Thursday, August 11, 2011


tonylucy smf: Even as the projected state revenue falls short - legal challenges – and a game of ‘hide-the-ball’ by the City of Los Angeles – pulls even more money from public education in California and LA.   Apparently our “Education Mayor’ and his friends in City Hall – and the billionaire developers of the new football stadium and convention center expansion - are more enamored of the CRA and those projects than they are of educating children. It will be interesting how much the mayor+developer-supported Board of Education majority – and the board’s appointed superintendent - will say - and how loudly they say it - about this effort to further cut funding to schools. 

Los Angeles' redevelopment agency still alive after budget deal

The Los Angeles City Council passes an urgency ordinance that keeps its redevelopment agency intact by moving about $97 million in redevelopment funds to the county.

By David Zahniser, Los Angeles Times |

California Seizure of Redevelopment Funds Blocked by Court

By Karen Gullo and James Nash | Bloomberg BusinessWeek |

(Updates with court decision schedule in second paragraph.)

August 11, 2011 - A funny thing has happened to L.A.'s redevelopment agency in the wake of the state's yearly budget meltdown.

After months of serving as the ripest of targets for budget-cutting state officials, the Community Redevelopment Agency turns out not to be so dead after all.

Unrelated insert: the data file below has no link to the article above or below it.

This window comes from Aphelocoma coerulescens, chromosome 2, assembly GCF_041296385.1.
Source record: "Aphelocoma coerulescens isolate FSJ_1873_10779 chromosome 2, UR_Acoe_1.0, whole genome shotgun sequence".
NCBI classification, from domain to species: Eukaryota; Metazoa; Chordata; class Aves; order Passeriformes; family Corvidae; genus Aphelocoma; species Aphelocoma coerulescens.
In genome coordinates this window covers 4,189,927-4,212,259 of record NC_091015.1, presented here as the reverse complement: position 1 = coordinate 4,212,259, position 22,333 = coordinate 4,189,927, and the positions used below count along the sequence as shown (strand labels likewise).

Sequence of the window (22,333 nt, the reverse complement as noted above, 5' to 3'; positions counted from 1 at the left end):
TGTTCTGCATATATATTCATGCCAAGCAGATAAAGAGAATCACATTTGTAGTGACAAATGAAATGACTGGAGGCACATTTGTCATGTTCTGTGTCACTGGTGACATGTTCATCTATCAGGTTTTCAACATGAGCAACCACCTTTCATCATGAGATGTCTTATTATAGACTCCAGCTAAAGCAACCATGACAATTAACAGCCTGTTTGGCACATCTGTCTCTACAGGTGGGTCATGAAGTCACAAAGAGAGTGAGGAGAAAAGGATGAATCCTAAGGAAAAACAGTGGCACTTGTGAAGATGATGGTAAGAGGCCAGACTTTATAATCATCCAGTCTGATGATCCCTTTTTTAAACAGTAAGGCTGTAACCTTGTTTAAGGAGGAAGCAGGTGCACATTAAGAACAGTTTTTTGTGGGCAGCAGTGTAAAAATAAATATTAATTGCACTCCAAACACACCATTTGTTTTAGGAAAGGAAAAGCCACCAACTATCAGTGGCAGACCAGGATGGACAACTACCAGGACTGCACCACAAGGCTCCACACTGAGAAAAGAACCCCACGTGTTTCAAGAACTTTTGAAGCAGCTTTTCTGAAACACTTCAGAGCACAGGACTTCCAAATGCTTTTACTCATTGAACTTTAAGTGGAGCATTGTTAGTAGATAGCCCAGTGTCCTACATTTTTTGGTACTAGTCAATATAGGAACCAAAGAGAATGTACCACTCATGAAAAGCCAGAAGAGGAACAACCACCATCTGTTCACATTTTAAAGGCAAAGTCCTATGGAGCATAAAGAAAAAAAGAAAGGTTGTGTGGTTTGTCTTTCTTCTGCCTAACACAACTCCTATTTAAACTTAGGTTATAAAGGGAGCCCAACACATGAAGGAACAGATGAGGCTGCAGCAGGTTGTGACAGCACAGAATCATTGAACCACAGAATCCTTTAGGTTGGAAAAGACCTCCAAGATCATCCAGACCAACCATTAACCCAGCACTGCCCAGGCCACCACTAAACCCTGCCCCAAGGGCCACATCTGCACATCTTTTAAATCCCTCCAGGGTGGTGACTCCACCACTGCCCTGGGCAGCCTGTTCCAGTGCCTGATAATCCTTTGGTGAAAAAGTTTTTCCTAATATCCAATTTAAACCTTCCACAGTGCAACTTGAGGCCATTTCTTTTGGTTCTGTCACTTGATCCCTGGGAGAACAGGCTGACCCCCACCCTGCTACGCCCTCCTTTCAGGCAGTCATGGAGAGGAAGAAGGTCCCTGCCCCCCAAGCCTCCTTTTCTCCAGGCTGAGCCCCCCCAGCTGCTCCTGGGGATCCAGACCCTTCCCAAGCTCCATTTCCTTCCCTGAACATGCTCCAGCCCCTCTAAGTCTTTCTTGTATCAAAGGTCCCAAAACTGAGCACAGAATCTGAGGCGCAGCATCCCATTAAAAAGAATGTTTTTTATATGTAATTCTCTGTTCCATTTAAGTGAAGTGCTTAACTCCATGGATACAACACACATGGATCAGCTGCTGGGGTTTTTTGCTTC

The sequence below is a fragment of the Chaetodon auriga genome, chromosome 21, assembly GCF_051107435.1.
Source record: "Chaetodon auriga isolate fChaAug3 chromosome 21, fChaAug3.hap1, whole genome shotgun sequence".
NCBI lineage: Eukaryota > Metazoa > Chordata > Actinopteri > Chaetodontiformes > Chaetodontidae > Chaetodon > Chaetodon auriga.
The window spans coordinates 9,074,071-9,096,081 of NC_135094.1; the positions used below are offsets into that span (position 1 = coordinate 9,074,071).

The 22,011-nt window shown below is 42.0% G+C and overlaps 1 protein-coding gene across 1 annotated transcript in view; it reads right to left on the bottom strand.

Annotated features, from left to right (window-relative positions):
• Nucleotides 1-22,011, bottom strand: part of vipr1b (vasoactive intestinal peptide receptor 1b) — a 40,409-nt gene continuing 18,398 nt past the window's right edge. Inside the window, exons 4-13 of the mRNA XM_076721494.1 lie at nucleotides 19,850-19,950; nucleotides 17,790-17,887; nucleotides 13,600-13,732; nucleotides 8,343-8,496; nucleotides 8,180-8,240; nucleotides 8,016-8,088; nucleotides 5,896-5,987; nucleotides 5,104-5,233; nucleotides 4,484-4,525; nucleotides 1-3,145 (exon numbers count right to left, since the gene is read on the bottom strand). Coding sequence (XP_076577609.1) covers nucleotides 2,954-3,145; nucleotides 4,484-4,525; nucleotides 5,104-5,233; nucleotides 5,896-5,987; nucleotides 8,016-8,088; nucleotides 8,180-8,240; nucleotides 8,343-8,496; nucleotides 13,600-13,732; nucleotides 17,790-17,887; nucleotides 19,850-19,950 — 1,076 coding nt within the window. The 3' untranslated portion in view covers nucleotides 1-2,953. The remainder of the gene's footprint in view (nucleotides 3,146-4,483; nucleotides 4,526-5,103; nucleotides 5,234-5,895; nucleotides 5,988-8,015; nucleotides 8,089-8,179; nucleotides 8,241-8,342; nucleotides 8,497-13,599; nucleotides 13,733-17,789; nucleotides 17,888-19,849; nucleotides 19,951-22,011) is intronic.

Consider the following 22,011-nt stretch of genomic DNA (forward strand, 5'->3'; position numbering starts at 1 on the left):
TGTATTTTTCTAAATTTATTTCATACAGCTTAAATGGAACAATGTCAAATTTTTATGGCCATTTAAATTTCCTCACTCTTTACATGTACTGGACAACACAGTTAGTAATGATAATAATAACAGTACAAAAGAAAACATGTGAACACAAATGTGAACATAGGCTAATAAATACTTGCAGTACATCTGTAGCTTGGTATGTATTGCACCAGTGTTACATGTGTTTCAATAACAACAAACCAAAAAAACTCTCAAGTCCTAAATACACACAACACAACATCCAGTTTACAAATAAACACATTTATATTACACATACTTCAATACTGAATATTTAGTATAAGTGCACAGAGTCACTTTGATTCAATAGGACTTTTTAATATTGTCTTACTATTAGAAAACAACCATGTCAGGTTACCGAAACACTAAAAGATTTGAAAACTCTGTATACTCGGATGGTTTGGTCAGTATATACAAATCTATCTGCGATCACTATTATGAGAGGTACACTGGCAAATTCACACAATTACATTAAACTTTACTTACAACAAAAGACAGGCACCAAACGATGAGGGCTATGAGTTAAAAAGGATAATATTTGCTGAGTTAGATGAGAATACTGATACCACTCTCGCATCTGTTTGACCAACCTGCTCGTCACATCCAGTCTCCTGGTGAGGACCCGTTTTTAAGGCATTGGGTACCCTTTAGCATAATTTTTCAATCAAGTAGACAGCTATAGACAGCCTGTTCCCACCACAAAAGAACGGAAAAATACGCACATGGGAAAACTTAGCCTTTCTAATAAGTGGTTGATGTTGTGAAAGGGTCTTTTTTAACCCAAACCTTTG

That news became official Wednesday, when the City Council voted 13 to 0 in favor of an urgency ordinance that keeps its redevelopment agency alive and intact — by moving roughly $97 million in redevelopment funds to Los Angeles County.

Council member Bill Rosendahl

Council member Bill Rosendahl listens to a presentation at City Hall. (Gina Ferazzi / Los Angeles Times / July 29, 2011)

Had the CRA refused to send that sum, it would probably have been forced to go out of business, under the terms of a budget deal approved nearly two months ago between Gov. Jerry Brown and the Legislature. Brown had repeatedly called for the outright elimination of redevelopment agencies.

Under a compromise, redevelopment agencies across the state can stay put if they turn over $1.7 billion to other agencies this year and more money in future years. Even with those reductions, L.A.'s redevelopment agency will have $1 billion to spend between now and 2016 on a list of projects that was hurriedly compiled to keep the money out of state hands.

Backers of the agency applauded the move, saying redevelopment had made a positive mark on the city by attracting affordable housing and parkland to low-income neighborhoods. Critics have been less favorable, saying that development interests have used the agency as an ATM, getting money that would otherwise go to schools and counties.

Before approving the ordinance, council members railed at state officials for using the money to balance the budget. "I really resent it," said Councilman Bill Rosendahl. "What this governor and what this president has to do is bite the bullet on more taxes."

The first payment will arrive in January at the county, which will then distribute the money to school districts, fire districts and other local agencies. In future years, the agency will be required to send at least $25 million, city officials said.